Improvements in survival rate has led to the new challenge of caring for a growing number of cancer survivors. The most ominous late effect of pediatric cancer treatment is a second malignancy, for example, the risk of a second malignancy appears 15–20 years after an initial diagnosis of acute lymphoblastic leukemia is approximately 10% . Many risk factors such as environmental factors, treatment and hereditary factors have been incriminated in second cancer. For example, the risk of acute myeloid leukemia in subject with the 9:11 translocation is approximately 3–6% within 5 years of chemotherapy that includes alkylating agent therapy or high-dose etoposide according to the dose and type of in addition to exposure to diagnostic radiation in utero has been associated with an increased risk of childhood cancer .
Contemporary Pediatric Hematology and Oncology covers many aspects of research and patient management within the area of blood disorders and malignant diseases in children. Of interest are clinical studies as well as basic and translational research reports regarding pathogenesis, genetics, molecular diagnostics, pharmacology, molecular targeting, standard and novel therapies for the most common blood disorders and childhood cancer. This book intends to provide the reader with a comprehensive overview on today’s practices and tomorrow possibilities about the most important pediatric hematological and oncological diseases.
Generational differences among oncologists: Shaping the future of practice. Journal of Oncology Practice/American Society of Clinical Oncology. 2009; 5:13-17. DOI: 10.1200/JOP.0912503
Lanzkowsky P. Introduction. In: Lanzkowsky P, editor. Lanzkowsky’s Manual of Pediatric Hematology. 6th ed. 2016. pp. P1113-P1115. DOI: 10.1016/B978-0-12-801368-7.00041-7
Joshi D, Gosh K, Vundinti BR. MicroRNAs in hematological malignancies: A novel approach to targeted therapy. Hematology. 2012; 17:170-175
Wu Y, Yu J, Zhang L, Luo Q, Xiao JW, Liu XM, et al. Hematopoiesis support of mesenchymal stem cells in children with aplastic anemia. Zhongguo Dang Dai Er Ke Za Zhi. 2008:455-459. ISSN: 1008-8830
Young NS. Pathophysiologic mechanisms in acquired aplastic anemia. Hematology. American Society of Hematology. Education Program. 2006:72-77
Luzzatto L, Risitano AM. Advances in understanding the pathogenesis of acquired aplastic anaemia. British Journal of Haematology. 2018; 182:758-776. DOI: 10.1111/bjh.15443
Haley K. Congenital hemolytic anemia. The Medical Clinics of North America. 2017; 101:361-374. DOI: 10.1016/j.mcna.2016.09.008
Hassell KL. Population estimates of sickle cell disease in the U.S. American Journal of Preventive Medicine. 2010; 38:S512-S521. DOI: 10.1016/j.amepre.2009.12.022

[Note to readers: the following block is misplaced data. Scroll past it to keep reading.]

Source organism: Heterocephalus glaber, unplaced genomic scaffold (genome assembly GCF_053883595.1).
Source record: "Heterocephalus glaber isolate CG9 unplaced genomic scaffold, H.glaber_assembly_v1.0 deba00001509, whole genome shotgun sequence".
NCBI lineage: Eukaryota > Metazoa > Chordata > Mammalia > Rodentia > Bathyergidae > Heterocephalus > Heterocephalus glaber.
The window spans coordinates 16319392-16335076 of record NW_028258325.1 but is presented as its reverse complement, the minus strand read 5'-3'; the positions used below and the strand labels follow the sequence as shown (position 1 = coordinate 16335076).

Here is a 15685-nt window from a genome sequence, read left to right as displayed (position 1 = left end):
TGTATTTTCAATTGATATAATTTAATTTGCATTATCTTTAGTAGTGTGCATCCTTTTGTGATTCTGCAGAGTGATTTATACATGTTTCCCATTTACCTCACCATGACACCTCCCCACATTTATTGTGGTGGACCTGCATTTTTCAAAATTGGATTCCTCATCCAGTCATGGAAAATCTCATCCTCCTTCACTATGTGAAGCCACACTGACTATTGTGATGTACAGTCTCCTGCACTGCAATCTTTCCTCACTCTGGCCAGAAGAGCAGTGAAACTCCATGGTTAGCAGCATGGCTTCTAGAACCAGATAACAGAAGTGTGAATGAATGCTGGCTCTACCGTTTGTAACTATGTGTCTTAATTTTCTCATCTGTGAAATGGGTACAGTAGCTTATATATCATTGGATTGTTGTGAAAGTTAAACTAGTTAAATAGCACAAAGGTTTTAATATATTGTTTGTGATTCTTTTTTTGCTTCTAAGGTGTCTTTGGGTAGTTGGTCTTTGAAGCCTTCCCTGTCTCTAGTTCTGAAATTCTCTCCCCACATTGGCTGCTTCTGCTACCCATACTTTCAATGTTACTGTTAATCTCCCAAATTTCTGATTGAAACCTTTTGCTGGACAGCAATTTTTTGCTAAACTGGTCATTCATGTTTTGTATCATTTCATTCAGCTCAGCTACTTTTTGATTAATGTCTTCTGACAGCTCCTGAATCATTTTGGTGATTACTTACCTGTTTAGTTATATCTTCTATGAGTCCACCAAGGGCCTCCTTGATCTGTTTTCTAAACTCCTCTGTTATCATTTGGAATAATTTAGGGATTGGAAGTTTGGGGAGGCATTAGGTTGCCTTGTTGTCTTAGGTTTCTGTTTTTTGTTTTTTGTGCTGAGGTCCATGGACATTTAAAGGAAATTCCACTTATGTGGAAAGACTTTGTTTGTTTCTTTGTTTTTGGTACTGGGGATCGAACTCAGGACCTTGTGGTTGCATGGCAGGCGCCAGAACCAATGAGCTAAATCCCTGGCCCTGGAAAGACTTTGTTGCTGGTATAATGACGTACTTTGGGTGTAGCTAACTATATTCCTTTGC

Serjeant GR. One hundred years of sickle cell disease. British Journal of Haematology. 2010; 151(5):425-429. DOI: 10.1111/j.1365-2141.2010.08419.x. Archived from the original on 2014-11-16
McClellan AC, Luthi JC, Lynch JR, Soucie JM, Kulkarni R, Guasch A, et al. High one year mortality in adults with sickle cell disease and end-stage renal disease. British Journal of Haematology. 2012; 159:360-367
Hamideh D, Alvarez O. Sickle cell disease related mortality in the United States (19992009). Pediatric Blood & Cancer. 2013; 60:1482-1486. DOI: 10.1002/pbc.24557
Steliarova-Foucher E, Colombet M, Ries LAG, Moreno F, Dolya A, Bray F, et al. International incidence of childhood cancer, 2001-10: A population-based registry study. The Lancet Oncology. 2017; 18:719-731. DOI: 10.1016/S1470-2045(17)30186-9
Kaatsch P, Sikora E, Pawelec G. Epidemiology of childhood cancer. Cancer Treatment Reviews. 2010; 36(4):277-285. DOI: 10.1016/j.ctrv.2010.02.003
Linabery AM, Ross JA. Childhood and adolescent cancer survival in the US by race and ethnicity for the diagnostic period 1975-1999. Cancer. 2008; 113:2575-2596. DOI: 10.1002/cncr.23866
Siegel DA, King J, Tai E, Buchanan N, Ajani UA, Li J. Cancer incidence rates and trends among children and adolescents in the United States, 2001-2009. Pediatrics. 2014; 134:e945-e955. DOI: 10.1542/peds.2013-3926
Hijiya N, Hudson MM, Lensing S, Zacher M, Onciu M, Behm FG, et al. Cumulative incidence of secondary neoplasms as a first event after childhood acute lymphoblastic leukemia. Journal of the American Medical Association. 2007; 297(11):1207-1215
Rajaraman P, Simpson J, Neta G, Berrington de Gonzalez A, Ansell P, Linet MS, et al. Early life exposure to diagnostic radiation and ultrasound scans and risk of childhood cancer: Case-control study. British Medical Journal. 2011; 342:d472. DOI: 10.1136/bmj.d472